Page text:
From 2008 to 2014, insurrectionist activity has sequentially erupted across the globe, from Tunisia and Egypt to Syria and Yemen; from Greece, Spain, Turkey and Brazil to Thailand, Bosnia, Venezuela and the Ukraine.
In every instance, there was a tipping point: in Tunisia, it was Mohamed Bouazizi’s self-immolation; in New York City, it was the Wall Street bailout; in Istanbul, it was a few threatened trees in Gezi Park; in Brazil, it was a 20-cent increase in transit fare. Today, the rest of our world seems poised to erupt, with every nation near and far harboring its own Achilles heel, its own tender nerve of geopolitical vulnerability at risk of getting pricked.
Thanks to corporate media, which conveniently co-opts the restless amnesia of the news cycle to distract attention from ongoing, systemic issues, this global revolutionary fervor has been presented to us as a bunch of sound and fury that rises and falls and amounts to nothing. But beneath what we’ve come to perceive as isolated and distinct events is a shared but neglected root cause of environmental crisis. What most people don’t realize is that outbreaks of social unrest are preceded, usually, by a single pattern — an unholy trinity of drought, low crop yield and soaring food prices.
So what do the Arab Spring, Syrian civil war, Occupy Gezi, and the recent conflicts in the Ukraine, Venezuela, Bosnia and Thailand all have in common? Expensive food… and not much of it.
As Nafeez Ahmed writes for the Guardian:
"The pattern is clear. Food price spikes in 2008 coincided with the eruption of social unrest in Tunisia, Egypt, Yemen, Somalia, Cameroon, Mozambique, Sudan, Haiti, and India, among others. In 2011, the price spikes preceded social unrest across the Middle East and North Africa — Egypt, Syria, Iraq, Oman, Saudi Arabia, Bahrain, Libya, Uganda, Mauritania, Algeria, and so on."
Last year, world food prices were the third highest they’ve ever been. The second-to-worst and worst years for inflated global food costs were 2012 and 2011 respectively.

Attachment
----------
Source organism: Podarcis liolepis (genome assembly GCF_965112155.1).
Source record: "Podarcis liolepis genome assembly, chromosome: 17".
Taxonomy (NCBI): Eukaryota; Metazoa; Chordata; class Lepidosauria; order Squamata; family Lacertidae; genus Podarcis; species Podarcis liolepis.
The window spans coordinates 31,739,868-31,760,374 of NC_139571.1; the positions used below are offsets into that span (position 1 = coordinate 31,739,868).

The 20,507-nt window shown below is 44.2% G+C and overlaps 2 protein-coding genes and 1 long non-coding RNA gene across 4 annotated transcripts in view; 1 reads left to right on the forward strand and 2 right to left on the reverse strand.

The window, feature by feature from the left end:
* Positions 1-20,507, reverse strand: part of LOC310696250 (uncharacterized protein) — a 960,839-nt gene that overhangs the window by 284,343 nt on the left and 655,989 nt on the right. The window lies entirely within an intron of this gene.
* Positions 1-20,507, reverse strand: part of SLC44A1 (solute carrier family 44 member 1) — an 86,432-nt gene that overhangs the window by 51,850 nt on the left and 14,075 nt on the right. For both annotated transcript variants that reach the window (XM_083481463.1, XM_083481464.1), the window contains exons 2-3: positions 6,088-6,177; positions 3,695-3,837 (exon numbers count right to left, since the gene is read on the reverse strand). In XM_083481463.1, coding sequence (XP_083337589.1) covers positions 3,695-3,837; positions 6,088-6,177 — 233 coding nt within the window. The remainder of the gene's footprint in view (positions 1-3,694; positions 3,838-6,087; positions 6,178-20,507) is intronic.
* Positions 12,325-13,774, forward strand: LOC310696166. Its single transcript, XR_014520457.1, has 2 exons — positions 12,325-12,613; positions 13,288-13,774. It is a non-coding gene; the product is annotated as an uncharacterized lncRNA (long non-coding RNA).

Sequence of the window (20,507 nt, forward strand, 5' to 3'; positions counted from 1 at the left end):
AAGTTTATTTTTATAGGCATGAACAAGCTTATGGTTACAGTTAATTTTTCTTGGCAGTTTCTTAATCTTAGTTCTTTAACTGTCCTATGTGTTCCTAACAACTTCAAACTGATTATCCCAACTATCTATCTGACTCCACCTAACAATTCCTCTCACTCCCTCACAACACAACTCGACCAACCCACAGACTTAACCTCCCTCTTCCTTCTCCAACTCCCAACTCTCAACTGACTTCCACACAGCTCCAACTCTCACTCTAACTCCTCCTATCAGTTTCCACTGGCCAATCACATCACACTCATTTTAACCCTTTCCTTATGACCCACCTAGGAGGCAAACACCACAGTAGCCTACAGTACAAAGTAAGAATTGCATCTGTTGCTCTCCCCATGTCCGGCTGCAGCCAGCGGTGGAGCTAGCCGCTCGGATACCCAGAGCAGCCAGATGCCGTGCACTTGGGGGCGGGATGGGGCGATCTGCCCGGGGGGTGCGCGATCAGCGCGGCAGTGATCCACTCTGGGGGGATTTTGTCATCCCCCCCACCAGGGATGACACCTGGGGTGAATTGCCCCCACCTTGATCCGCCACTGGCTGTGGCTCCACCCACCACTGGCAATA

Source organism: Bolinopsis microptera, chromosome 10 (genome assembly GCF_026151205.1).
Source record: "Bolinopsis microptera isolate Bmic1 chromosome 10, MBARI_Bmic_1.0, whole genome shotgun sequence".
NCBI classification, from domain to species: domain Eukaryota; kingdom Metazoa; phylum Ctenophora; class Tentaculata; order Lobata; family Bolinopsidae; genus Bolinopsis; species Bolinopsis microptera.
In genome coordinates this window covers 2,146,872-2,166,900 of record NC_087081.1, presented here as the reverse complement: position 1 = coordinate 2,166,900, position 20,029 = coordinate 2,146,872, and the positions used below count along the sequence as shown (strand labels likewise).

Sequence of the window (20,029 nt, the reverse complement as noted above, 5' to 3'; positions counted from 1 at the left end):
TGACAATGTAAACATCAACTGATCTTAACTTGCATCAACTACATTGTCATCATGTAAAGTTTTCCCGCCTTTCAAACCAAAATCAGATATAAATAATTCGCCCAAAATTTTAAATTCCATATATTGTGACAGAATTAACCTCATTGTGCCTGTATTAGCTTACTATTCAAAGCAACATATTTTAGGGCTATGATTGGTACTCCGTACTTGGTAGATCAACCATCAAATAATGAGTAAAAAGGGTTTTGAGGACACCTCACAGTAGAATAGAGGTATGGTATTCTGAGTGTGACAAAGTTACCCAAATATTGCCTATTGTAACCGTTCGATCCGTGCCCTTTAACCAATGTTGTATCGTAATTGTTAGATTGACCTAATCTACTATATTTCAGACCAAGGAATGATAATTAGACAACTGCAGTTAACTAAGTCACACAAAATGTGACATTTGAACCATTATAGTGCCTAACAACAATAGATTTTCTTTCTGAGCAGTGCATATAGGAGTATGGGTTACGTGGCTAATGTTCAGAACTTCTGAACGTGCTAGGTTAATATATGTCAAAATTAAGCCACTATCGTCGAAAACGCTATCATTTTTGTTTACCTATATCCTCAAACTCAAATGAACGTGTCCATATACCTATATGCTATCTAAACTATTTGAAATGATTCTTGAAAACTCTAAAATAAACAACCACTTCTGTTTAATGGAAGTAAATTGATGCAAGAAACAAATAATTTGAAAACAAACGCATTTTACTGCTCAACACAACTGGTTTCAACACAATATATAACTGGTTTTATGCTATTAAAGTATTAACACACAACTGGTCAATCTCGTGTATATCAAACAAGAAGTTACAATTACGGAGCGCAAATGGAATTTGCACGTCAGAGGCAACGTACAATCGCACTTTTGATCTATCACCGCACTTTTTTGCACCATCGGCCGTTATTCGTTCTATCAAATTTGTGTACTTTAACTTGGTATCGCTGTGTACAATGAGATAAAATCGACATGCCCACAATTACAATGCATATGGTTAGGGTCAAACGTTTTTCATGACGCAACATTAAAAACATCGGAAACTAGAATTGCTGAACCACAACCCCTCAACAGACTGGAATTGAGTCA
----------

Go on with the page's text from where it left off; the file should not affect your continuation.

Yaneer Bar Yam, a food researcher from the New England Complex Systems Institute discovered that "210" is our global food price threshold. That means whenever the Food Price Index (cost of food/time) goes above a ratio of 210, riots explode. It was Bar Yam’s model which predicted the Arab Spring just days before Bouazizi’s self-immolation, as Brian Merchant reports for Vice.
Merchant writes, “There are certainly many other factors fueling mass protests, but hunger — or the desperation caused by its looming specter — is often the tipping point.”
The epic drought that ravaged Syria from 2006-2011—and Assad’s failure to respond to it —was just one of these tipping points. As Thomas Friedman put it: “Without Water, Revolution.”
Today, the world watched anxiously as Syria fails to meet the revised deadline it was given to destroy its stock of chemical weapons, but all this works to mask an ongoing and greater threat — the same one that triggered the country’s notoriously brutal civil war in the first place: climate change.
“This is no ordinary war,” Friedman remarked of Syria. Upon his return from the front lines, he penned a chilling statement in the New York Times: “In an age of climate change, we’re likely to see many more such conflicts.” As recent headlines convey, this era of extraordinary unrest may well have already begun.
In some instances the link between drought, famine and revolution is blatantly obvious and doesn’t take long to manifest. In others, you have to scratch beneath the surface to find the connection between barren lands, empty bellies and blazing action in the streets.
Earlier this month, Jim Yong Kim, the head of the World Bank, issued a warning that battles over food and water are set to break out over the next decade due to climate change. Yong Kim urged environmentalists to learn from the lessons of the HIV movement, in which scientists and activists joined forces to combat AIDS.
The geopolitical climate is sure to get increasingly hot as more and more people mobilize, not due to idealism, but necessity. The opportunity is ripe, however, for the seemingly disjointed social movements across the globe to unite and realize a common goal beneath their disparate aims. No matter where we were born, what language we speak, what religion we practice; no matter what our politics, we all feel the same churning deep inside when hunger strikes.
The violence we should all be protesting is not only the sort being enacted by corrupt regimes against their people, but the violence being done to the Earth and its inhabitants. As Rebecca Solnit observes, “climate change is violence.”